- Press the floor away from you as you lift through your pelvis. As you lengthen your spine, lift your sit bones up toward the ceiling. Now press down equally through your heels and the palms of your hands.
- Firm the outer muscles of your arms and press your index fingers into the floor. Lift from the inner muscles of your arms to the top of both shoulders. Draw your shoulder blades into your upper back ribs and toward your tailbone. Broaden across your collarbones.
- Rotate your arms externally so your elbow creases face your thumbs.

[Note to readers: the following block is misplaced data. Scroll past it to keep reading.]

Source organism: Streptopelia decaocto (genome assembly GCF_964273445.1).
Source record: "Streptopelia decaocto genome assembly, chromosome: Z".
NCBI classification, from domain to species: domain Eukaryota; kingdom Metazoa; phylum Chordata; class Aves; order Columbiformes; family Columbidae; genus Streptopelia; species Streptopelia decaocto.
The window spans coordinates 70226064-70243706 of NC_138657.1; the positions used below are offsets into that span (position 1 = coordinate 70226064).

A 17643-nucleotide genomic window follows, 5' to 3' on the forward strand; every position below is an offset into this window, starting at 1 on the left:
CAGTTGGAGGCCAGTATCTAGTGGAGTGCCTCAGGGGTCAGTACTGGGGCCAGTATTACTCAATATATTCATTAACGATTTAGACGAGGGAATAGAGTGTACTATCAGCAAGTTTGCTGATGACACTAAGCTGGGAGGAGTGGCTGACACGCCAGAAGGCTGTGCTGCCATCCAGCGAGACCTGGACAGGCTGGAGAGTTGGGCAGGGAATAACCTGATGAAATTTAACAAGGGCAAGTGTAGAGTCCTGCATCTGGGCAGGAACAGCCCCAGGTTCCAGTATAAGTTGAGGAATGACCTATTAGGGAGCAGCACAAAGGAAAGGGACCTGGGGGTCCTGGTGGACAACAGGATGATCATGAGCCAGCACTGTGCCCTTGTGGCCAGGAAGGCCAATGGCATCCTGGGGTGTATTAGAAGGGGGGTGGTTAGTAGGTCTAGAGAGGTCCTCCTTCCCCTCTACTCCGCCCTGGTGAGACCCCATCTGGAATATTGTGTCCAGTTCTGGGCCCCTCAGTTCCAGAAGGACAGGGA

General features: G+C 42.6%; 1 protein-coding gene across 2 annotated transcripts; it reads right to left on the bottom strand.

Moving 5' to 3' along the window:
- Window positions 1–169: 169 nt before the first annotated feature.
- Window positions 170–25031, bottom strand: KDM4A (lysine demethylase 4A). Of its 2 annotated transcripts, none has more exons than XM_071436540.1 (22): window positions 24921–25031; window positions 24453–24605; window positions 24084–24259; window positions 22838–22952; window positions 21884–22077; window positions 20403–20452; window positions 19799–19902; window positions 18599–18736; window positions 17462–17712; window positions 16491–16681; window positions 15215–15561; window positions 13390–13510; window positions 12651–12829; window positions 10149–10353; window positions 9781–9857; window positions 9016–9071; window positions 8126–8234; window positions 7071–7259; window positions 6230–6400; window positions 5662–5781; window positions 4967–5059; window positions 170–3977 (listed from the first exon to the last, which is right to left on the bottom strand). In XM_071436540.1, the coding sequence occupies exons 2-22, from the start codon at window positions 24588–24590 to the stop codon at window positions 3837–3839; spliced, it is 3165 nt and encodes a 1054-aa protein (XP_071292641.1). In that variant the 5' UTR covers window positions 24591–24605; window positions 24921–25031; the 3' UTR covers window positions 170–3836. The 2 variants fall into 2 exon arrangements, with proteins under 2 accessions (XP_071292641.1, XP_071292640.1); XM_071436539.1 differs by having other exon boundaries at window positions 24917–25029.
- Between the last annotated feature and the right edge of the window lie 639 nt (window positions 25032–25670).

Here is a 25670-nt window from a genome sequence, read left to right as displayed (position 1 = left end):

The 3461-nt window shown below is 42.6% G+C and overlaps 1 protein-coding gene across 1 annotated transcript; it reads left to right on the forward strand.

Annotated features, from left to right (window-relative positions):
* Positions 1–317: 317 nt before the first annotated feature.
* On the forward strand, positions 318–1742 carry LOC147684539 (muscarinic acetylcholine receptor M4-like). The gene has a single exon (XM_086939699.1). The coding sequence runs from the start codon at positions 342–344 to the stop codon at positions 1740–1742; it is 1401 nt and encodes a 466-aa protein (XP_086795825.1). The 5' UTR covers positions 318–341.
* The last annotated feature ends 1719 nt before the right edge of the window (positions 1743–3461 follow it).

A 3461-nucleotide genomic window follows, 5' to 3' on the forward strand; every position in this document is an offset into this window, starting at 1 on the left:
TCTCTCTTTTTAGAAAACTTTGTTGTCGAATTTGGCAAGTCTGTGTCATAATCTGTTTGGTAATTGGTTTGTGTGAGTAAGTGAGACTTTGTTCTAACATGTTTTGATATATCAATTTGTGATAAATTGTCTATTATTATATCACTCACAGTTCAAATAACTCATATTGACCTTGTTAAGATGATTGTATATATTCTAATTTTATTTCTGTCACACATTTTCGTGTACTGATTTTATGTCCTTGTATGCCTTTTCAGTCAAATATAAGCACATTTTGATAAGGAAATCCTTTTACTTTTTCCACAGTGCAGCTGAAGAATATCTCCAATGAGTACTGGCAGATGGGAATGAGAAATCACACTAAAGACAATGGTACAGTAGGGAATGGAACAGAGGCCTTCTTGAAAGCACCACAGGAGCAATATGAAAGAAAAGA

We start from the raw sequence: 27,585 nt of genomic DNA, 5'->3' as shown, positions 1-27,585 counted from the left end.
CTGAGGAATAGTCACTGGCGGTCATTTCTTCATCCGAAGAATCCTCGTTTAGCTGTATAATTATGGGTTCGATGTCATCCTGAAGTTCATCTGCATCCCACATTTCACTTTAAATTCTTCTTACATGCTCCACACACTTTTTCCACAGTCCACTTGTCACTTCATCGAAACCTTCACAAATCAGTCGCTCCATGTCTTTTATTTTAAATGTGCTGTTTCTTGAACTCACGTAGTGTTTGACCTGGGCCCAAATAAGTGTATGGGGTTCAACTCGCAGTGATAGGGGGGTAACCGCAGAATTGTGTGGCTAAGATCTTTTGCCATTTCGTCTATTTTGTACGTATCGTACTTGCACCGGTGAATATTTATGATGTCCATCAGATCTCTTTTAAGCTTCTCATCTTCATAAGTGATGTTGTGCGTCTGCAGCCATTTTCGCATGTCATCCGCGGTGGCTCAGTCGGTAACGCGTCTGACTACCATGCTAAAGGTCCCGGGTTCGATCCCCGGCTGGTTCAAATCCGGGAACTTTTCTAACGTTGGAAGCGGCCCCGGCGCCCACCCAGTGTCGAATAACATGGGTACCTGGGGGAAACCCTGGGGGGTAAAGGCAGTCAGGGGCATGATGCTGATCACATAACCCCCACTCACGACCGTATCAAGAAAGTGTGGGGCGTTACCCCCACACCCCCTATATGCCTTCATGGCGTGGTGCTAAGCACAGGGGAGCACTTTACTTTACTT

- Draw your chest toward your thighs as you continue to press the mat away from you, lengthening and decompressing your spine.
- Engage your quadriceps. Rotate your thighs inward as you continue to lift your sit bones high. Sink your heels toward the floor.
- Align your ears with your upper arms. Relax your head, but do not let it dangle. Gaze between your legs or toward your navel.
- Hold for 5-100 breaths.
- To release, exhale as you gently bend your knees and come back to your hands and knees.
Modifications & Variations
Since Downward-Facing Dog is performed so often during Ashtanga, Vinyasa, and Power Yoga classes, it’s important to learn how to do it correctly to avoid injury and fatigue. Try these simple changes to find a variation that works best for you:
- To begin warming up and stretching the hips, bend one knee while keeping the other leg straight. Change sides and repeat five times.